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Anxiety at primary school

Sad little child, boy, hugging his mother at homeSchool can be stressful, so it’s no wonder your child might be worried sometimes about going in. It’s important to support your child to recognise when they are feeling anxious, and to help them manage these feelings.

You might notice your child is:

  • moody or getting upset or angry over small things
  • avoiding or refusing to go to school
  • complaining of stomach aches or headaches
  • saying negative things about themselves
  • having trouble falling asleep or staying asleep.

Talk your child’s school about any problems you are facing and work together to find solutions. Your school can help provide: 

  • a sense of belonging for your child in school by giving them a role or job at school to help them feel like a valued member of the school community
  • a key adult at school who can be there to consistently support them
  • a flexible approach on attendance that can be agreed in partnership with your child.

What to do if you think your child is being bullied

Hearing your child is being bullied is upsetting but it’s very important to stay calm and actively listen to your child. Visit our ‘bullying’ page for more advice and support.

How to help your child if they are struggling with anxiety at school

Let them know it’s okay to ask for support. This will help them learn how to deal with this and other challenges they might face as they get older.

Encourage your child to talk about their feelings

  • Take time to listen to, and understand, what your child is saying. This will help your child understand their feelings are important to you.
  • Show them how you express your feelings, so they can see it is normal to do so.
  • Give positive praise for attending school.

Build self-confidence

  • Smile and connect with your child to help them feel secure.

Create routines

  • Keep to a routine and try to make sure your child goes to school regularly.
  • After-school clubs are a positive source of engagement for your child. Try and find one that resonates with their own interests, or encourage them to try something new.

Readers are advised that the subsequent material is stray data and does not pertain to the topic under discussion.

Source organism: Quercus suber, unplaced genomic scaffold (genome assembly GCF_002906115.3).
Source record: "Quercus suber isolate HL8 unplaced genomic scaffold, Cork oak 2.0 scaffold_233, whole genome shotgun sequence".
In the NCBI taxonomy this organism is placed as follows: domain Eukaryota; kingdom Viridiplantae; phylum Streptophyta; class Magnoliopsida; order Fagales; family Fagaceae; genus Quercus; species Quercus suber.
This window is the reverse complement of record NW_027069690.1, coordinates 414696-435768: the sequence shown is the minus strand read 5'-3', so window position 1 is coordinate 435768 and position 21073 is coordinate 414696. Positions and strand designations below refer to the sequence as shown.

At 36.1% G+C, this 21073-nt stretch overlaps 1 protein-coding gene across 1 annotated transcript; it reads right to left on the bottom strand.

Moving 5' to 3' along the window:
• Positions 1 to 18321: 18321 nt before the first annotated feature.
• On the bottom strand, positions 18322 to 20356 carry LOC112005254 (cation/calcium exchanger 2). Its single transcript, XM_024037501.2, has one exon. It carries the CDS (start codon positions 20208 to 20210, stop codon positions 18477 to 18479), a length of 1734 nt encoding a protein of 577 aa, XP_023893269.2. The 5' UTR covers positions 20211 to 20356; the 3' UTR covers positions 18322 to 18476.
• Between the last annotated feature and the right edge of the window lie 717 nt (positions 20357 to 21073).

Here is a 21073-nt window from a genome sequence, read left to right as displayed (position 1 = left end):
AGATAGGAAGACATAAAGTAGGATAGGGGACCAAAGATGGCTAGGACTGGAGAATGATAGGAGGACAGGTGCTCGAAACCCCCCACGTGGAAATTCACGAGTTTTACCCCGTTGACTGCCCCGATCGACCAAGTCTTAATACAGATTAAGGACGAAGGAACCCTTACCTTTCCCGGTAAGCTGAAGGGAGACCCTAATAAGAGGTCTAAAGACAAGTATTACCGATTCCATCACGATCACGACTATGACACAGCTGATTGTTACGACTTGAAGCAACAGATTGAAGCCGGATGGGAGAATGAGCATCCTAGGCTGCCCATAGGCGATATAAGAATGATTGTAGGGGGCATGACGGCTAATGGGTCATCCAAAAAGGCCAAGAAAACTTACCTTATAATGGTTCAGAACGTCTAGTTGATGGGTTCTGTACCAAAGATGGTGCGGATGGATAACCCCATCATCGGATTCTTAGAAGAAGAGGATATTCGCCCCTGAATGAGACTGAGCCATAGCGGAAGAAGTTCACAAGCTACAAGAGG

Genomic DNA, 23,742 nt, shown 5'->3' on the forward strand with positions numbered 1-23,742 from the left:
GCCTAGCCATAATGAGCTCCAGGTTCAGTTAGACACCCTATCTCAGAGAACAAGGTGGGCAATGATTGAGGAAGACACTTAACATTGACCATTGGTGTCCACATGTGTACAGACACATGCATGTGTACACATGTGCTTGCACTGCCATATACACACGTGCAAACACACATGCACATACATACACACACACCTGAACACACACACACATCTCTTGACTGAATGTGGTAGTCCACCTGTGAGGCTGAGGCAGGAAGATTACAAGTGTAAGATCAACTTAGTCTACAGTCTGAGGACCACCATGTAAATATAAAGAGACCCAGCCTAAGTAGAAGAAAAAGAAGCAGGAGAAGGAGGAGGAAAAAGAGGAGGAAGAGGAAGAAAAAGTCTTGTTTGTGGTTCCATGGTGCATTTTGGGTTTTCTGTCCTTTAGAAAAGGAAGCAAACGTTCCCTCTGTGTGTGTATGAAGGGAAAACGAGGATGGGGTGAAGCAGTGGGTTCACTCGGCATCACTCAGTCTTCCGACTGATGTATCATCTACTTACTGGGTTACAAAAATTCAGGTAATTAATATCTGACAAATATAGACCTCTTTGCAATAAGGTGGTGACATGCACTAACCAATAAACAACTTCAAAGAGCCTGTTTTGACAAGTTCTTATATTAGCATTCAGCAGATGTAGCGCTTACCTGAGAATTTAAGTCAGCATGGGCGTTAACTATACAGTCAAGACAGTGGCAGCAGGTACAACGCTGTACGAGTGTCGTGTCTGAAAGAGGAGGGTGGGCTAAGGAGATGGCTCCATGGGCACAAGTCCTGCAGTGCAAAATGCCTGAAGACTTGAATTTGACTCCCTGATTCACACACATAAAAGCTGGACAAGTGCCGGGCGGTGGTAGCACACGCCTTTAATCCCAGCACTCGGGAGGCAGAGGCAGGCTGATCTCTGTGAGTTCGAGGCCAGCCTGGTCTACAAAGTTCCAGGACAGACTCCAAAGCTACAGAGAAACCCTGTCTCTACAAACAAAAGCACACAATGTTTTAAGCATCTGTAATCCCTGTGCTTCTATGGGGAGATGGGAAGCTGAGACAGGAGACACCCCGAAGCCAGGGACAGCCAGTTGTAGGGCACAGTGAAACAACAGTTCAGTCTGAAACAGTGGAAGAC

• Routines at home for bedtime, daytime and meal times are really important. Take a look at our sections keeping your child healthy.
  • Give your child permission to take ‘time out’ so they can be in their own space. Time to decompress should help them calm down and feel less anxious.

Working at home

  • Make sure they have a comfortable place to do their homework.
  • Find out your child’s learning style to help them study more effectively. Some people prefer pictures and diagrams while others like to learn more through discussion.

Test anxiety

It’s natural for children to feel some stress around tests, and this can be especially true for those children who have anxiety, are neurodivergent or have a learning disability, who may feel less confident in school.

Worrying about tests doesn’t mean your child has anxiety but it can still take a toll on their well-being and possibly lead them to not perform as well as they could or dread going into school.

Let them know you’ll be proud of them however they do in school. When children don’t do as well as they hoped, they may feel it’s the worst thing that could happen or they’ve let you down. Learning is a lifelong process, and some people pick things up quickly while for others, it’s an uphill climb.

Set realistic goals

Discuss realistic expectations with your child and their teacher. Talk about where your child does well and where they need support. Help your child find their motivation to do their best. It’s important to give them positive praise and encouragement for all the day-to-day things they’re doing – test results aren’t everything. Let them know how special they are, and how proud you are of them for everything they do.

For families who might need further support 

If your child’s anxiety or low mood starts to interfere with their everyday life talk to your GP or contact the School Health Team. We really want to hear from you if you if you feel you need more support for you and your child.

Useful resources